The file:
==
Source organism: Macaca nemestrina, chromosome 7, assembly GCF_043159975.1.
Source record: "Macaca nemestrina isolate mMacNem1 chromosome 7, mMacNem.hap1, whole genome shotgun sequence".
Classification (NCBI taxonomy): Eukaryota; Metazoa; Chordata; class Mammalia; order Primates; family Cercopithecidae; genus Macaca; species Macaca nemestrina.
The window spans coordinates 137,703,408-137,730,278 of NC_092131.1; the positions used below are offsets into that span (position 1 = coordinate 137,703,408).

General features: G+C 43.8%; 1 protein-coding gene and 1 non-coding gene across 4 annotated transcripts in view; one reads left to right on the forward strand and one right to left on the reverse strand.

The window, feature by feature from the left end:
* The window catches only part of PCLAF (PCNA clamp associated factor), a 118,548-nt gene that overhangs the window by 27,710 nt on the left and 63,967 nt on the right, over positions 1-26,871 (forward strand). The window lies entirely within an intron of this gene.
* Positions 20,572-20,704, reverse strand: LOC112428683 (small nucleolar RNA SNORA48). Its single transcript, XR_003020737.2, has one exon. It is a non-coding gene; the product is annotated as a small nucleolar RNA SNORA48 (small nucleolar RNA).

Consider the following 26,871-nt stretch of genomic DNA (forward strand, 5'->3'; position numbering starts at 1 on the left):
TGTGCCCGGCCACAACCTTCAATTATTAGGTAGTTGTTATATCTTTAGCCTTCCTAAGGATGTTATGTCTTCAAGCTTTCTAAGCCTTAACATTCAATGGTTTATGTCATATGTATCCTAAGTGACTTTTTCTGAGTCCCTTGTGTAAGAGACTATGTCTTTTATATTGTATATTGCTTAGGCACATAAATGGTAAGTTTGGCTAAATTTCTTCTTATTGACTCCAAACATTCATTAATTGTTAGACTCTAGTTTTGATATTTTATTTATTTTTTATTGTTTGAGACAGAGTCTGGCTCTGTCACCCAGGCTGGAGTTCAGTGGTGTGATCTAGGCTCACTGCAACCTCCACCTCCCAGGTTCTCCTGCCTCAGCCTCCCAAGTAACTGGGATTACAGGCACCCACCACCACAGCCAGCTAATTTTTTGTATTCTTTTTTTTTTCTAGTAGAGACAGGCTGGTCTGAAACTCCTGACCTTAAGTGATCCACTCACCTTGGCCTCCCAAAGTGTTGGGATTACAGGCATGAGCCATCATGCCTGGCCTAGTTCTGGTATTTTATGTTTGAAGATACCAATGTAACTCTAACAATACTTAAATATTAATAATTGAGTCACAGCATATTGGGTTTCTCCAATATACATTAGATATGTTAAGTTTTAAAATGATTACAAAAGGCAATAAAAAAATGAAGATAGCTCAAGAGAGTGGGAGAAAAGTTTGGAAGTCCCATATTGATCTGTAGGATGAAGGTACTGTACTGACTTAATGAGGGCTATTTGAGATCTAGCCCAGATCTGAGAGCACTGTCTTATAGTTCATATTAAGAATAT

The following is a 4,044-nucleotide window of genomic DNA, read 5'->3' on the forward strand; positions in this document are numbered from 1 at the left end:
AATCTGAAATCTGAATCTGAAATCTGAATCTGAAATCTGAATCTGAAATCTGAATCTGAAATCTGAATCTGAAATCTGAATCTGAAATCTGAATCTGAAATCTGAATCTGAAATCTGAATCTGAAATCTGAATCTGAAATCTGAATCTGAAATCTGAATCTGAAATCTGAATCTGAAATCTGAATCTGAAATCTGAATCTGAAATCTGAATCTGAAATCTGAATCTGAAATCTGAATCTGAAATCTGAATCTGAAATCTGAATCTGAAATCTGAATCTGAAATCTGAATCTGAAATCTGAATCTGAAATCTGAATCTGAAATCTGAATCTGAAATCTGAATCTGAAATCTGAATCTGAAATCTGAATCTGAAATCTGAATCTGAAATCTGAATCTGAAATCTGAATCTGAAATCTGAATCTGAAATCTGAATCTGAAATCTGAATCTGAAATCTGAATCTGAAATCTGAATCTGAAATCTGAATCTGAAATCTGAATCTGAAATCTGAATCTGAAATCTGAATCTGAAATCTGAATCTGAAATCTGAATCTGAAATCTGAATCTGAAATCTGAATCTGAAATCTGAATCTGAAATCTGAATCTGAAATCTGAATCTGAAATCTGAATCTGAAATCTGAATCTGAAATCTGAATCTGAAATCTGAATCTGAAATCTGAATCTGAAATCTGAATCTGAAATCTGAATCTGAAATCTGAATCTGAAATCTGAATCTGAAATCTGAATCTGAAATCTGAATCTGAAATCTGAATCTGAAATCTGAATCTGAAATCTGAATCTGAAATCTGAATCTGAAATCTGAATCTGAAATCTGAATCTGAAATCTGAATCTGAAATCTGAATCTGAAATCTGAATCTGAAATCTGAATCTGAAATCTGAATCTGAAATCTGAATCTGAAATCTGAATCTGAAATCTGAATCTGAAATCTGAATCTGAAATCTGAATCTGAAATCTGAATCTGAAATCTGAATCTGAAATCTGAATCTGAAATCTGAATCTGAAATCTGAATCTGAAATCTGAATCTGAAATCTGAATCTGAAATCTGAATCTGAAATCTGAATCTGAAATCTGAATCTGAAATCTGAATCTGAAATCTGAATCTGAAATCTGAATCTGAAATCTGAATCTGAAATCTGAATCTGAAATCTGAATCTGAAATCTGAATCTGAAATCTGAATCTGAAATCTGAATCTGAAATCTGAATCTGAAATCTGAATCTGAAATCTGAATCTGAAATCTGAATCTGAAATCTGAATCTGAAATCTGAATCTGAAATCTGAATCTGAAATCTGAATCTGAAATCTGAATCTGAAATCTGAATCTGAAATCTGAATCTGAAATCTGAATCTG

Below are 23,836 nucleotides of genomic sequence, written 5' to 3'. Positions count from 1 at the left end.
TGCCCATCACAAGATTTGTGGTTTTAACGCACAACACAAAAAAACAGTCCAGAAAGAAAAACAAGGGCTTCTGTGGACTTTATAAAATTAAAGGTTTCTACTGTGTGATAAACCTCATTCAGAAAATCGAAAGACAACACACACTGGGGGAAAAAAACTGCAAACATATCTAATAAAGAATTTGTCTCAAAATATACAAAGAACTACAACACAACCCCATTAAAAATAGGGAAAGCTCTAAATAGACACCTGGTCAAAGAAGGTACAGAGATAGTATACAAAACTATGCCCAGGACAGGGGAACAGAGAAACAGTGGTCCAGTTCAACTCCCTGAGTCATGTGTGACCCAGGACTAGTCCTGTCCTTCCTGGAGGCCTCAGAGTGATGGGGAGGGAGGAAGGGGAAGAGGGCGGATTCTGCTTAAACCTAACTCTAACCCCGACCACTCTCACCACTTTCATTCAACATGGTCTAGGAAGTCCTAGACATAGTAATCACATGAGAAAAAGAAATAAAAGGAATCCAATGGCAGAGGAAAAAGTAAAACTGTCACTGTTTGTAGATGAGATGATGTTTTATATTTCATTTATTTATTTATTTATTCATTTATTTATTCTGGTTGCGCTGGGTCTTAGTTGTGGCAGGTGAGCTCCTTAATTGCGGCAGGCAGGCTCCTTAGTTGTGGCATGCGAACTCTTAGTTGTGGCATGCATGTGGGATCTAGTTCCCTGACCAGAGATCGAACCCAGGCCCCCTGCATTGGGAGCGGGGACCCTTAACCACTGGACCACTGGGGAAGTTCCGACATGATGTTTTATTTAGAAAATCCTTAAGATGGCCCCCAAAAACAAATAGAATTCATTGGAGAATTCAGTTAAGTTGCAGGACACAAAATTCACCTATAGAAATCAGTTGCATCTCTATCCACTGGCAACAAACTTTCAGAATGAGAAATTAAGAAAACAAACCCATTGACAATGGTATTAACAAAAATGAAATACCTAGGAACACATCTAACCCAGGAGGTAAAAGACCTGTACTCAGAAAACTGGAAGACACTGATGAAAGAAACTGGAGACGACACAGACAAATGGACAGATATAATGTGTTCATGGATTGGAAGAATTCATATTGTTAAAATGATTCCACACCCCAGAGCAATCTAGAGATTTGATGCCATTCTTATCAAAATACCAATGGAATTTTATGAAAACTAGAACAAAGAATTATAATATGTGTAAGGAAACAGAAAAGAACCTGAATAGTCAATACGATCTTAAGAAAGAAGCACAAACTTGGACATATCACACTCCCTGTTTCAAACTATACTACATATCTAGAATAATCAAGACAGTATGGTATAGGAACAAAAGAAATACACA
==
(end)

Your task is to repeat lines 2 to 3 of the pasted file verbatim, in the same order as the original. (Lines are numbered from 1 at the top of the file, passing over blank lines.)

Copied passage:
Source record: "Macaca nemestrina isolate mMacNem1 chromosome 7, mMacNem.hap1, whole genome shotgun sequence".
Classification (NCBI taxonomy): Eukaryota; Metazoa; Chordata; class Mammalia; order Primates; family Cercopithecidae; genus Macaca; species Macaca nemestrina.